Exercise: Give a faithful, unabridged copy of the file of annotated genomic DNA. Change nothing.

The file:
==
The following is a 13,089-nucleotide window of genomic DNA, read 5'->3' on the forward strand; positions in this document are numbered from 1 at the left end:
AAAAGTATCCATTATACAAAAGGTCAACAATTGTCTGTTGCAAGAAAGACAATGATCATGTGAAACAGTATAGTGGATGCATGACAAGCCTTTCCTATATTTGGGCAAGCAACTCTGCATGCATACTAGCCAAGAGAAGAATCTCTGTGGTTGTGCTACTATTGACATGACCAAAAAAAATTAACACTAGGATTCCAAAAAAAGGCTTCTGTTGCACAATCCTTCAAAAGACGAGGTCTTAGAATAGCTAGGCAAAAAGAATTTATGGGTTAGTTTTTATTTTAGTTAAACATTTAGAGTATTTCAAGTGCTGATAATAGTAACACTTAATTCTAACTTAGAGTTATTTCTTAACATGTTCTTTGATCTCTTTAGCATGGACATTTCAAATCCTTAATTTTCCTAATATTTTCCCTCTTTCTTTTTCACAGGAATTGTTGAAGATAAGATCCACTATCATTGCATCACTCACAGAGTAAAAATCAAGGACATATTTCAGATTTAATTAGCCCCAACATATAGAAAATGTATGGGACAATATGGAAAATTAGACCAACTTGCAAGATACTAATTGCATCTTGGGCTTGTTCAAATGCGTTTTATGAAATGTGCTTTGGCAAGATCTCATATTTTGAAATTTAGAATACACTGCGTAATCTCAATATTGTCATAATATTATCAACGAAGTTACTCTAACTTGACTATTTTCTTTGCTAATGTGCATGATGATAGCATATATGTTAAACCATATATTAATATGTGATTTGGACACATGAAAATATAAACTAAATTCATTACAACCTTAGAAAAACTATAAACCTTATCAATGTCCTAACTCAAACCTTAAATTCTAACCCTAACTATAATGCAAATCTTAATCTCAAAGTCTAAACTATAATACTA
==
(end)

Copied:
The following is a 13,089-nucleotide window of genomic DNA, read 5'->3' on the forward strand; positions in this document are numbered from 1 at the left end:
AAAAGTATCCATTATACAAAAGGTCAACAATTGTCTGTTGCAAGAAAGACAATGATCATGTGAAACAGTATAGTGGATGCATGACAAGCCTTTCCTATATTTGGGCAAGCAACTCTGCATGCATACTAGCCAAGAGAAGAATCTCTGTGGTTGTGCTACTATTGACATGACCAAAAAAAATTAACACTAGGATTCCAAAAAAAGGCTTCTGTTGCACAATCCTTCAAAAGACGAGGTCTTAGAATAGCTAGGCAAAAAGAATTTATGGGTTAGTTTTTATTTTAGTTAAACATTTAGAGTATTTCAAGTGCTGATAATAGTAACACTTAATTCTAACTTAGAGTTATTTCTTAACATGTTCTTTGATCTCTTTAGCATGGACATTTCAAATCCTTAATTTTCCTAATATTTTCCCTCTTTCTTTTTCACAGGAATTGTTGAAGATAAGATCCACTATCATTGCATCACTCACAGAGTAAAAATCAAGGACATATTTCAGATTTAATTAGCCCCAACATATAGAAAATGTATGGGACAATATGGAAAATTAGACCAACTTGCAAGATACTAATTGCATCTTGGGCTTGTTCAAATGCGTTTTATGAAATGTGCTTTGGCAAGATCTCATATTTTGAAATTTAGAATACACTGCGTAATCTCAATATTGTCATAATATTATCAACGAAGTTACTCTAACTTGACTATTTTCTTTGCTAATGTGCATGATGATAGCATATATGTTAAACCATATATTAATATGTGATTTGGACACATGAAAATATAAACTAAATTCATTACAACCTTAGAAAAACTATAAACCTTATCAATGTCCTAACTCAAACCTTAAATTCTAACCCTAACTATAATGCAAATCTTAATCTCAAAGTCTAAACTATAATACTA